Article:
(I know that my examples here have to do with WD, but, obviously, know that while WD has contests and classes and such, we are by no means the only fish in the water. Agents are teaching lots of classes and judging lots of contests that have nothing to do with us, so take advantage of any & all of them!)
3. Referrals. When you query an agent, normally your unsolicited e-mail lands coldly in their inbox (the slush pile). It’s reviewed quickly as the agent tries to assess whether your writing or the story seems good enough for them to invest more time. In other words, submitting to a slush pile means your query/work will only get a quick look. Getting a referral usually changes all that.
A referral is when an agented writer passes your work to their agent with a stamp of approval. Referrals are often read very soon after they arrive—pushed close to the top of the agent’s to-do list. After all, if one of the agent’s trusted authors is giving this new writer’s work a thumbs-up, the agent will take a longer look at the writing, going beyond what they would do for an average submission.
So put yourself in a position where you can hope for referrals. The best way to do this is join one or more writing critique groups. You’ll need other writers in these groups to see your work and hopefully take a deep liking to it. In order for them to agree to critique your work, you’ll need to reciprocate and offer them editing feedback on their own writing. The hope is that some of these critique group writers either 1) already have a literary agent, or 2) will sign with one in the future. Then any of these writers who have representation and like your work will be ideal people to offer to refer your work. (And keep in mind that even if the referrals don’t pan out, joining a critique group is an excellent step for any aspiring writer.)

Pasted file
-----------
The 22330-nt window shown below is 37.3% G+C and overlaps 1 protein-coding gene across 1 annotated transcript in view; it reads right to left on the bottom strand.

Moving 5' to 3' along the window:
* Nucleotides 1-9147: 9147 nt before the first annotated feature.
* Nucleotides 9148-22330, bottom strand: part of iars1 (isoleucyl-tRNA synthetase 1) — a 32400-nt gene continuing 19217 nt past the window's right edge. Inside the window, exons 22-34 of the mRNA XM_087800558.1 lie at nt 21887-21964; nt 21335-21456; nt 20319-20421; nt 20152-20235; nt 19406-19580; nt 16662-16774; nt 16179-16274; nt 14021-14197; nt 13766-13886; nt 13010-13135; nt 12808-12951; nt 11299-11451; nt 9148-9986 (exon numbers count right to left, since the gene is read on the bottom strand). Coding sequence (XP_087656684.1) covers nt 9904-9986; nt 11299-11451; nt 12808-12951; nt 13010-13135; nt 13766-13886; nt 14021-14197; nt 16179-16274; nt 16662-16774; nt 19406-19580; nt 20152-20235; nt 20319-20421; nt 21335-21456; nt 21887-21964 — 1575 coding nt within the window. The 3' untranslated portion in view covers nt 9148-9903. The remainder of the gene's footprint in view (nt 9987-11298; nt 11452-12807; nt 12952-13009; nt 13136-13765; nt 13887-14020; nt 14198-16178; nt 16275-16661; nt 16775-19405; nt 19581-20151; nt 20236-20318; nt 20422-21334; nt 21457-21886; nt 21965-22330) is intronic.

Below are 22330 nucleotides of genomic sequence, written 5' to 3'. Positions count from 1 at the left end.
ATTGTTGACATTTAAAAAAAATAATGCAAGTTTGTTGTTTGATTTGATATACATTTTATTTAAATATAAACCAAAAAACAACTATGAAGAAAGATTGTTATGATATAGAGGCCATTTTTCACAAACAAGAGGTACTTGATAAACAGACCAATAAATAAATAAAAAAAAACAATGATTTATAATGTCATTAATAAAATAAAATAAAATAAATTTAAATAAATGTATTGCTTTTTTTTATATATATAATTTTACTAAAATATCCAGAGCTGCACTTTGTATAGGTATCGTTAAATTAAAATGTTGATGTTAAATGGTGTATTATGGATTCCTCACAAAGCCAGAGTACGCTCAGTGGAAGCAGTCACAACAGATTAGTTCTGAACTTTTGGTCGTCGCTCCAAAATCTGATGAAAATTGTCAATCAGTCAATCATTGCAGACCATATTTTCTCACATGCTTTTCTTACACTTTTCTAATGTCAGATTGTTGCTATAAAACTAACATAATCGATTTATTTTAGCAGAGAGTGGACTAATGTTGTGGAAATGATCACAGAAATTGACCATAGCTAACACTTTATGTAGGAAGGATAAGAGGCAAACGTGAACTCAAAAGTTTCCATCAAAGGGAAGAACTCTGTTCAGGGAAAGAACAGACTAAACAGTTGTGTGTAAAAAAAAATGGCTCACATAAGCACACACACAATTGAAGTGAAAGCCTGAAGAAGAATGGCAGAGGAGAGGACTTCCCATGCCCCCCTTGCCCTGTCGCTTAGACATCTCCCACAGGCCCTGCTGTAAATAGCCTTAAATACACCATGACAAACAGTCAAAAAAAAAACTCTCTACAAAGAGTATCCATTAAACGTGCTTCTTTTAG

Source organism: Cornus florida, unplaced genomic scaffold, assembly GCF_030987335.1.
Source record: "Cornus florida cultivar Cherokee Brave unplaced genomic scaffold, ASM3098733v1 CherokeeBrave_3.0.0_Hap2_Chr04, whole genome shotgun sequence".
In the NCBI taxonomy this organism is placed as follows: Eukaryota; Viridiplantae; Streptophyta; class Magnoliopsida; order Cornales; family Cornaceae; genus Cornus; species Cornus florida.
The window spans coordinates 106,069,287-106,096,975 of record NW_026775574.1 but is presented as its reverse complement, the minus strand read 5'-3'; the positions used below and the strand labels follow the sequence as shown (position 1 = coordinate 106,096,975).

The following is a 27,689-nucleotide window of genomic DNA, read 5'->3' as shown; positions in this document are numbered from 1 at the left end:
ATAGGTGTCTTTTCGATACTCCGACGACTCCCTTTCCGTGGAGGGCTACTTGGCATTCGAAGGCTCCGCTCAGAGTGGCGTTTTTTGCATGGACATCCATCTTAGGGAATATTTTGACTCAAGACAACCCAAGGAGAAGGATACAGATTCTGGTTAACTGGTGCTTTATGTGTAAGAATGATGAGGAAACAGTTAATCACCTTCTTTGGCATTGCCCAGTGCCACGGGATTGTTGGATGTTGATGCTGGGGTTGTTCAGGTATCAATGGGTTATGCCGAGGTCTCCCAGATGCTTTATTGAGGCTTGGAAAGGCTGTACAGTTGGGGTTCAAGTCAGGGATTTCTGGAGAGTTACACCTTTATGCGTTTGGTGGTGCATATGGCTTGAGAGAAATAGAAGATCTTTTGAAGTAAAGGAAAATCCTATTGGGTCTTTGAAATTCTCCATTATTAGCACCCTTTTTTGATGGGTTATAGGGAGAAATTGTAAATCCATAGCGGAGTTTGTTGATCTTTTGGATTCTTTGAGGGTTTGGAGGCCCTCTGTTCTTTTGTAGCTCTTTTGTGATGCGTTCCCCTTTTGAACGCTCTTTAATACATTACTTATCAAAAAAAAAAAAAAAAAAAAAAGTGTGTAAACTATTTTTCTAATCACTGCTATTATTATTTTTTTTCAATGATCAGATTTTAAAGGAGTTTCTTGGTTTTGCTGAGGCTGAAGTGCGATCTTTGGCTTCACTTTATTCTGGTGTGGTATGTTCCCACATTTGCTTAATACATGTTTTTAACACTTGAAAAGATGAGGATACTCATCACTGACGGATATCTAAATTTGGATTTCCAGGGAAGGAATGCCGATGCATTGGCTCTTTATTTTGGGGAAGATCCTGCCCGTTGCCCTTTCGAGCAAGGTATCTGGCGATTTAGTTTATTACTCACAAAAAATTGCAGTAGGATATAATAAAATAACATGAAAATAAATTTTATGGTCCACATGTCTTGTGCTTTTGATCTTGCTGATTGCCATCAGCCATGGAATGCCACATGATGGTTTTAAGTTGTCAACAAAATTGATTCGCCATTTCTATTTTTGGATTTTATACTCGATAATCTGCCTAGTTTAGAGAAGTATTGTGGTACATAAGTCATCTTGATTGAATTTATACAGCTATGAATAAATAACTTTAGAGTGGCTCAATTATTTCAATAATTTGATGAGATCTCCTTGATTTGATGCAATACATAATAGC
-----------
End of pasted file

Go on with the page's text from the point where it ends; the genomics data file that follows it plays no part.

4. Meeting agents at writers’ conferences. Every year, there are anywhere between 125 and 200 writers’ conferences in the United States and Canada. Plenty of these have literary agents in attendance, and those agents are present specifically to meet with writers one-on-one and hear pitches. Many times, the agents aren’t even making any money to attend events—so the key upside of their attending is to find that diamond in the rough who’s got an amazing book up his sleeve.
To prove my point, I’ll tell you this: I was once moderating a panel of about 10 agents at a conference, and I asked how many had found clients at a conference—and all 10 said they had. And if that wasn’t enough proof, know that I myself found my own literary agent at a conference after schmoozing with her. It’s all proof that conferences simply work. (By the way, if you want to attend a writing event but don’t know where to start, see a large list of writing conferences on my website here.)
I’ll close by kind of repeating what I said above: If you seriously want to find an agent, compose a great query—because a quality letter is one of your biggest and best tools. In other words: By no means should you ignore the query process because you find it difficult. But a bigger point to make here is that you should not ignore any opportunity to get yourself and/or your work in front of an agent. So consider these 4 side door options and pursue any that seem like a good fit for you!
Chuck Sambuchino of Writer’s Digest Books edits the GUIDE TO LITERARY AGENTS and the CHILDREN’S WRITER’S & ILLUSTRATOR’S MARKET. His Guide to Literary Agents Blog is one of the largest blogs in publishing.
His 2010 humor book, HOW TO SURVIVE A GARDEN GNOME ATTACK, was optioned by Sony Pictures. Chuck has also written the writing guides FORMATTING & SUBMITTING YOUR MANUSCRIPT and CREATE YOUR WRITER PLATFORM.
Besides that, he is a freelance book & query editor, husband, sleep-deprived new father, and owner of a flabby-yet-lovable dog named Graham.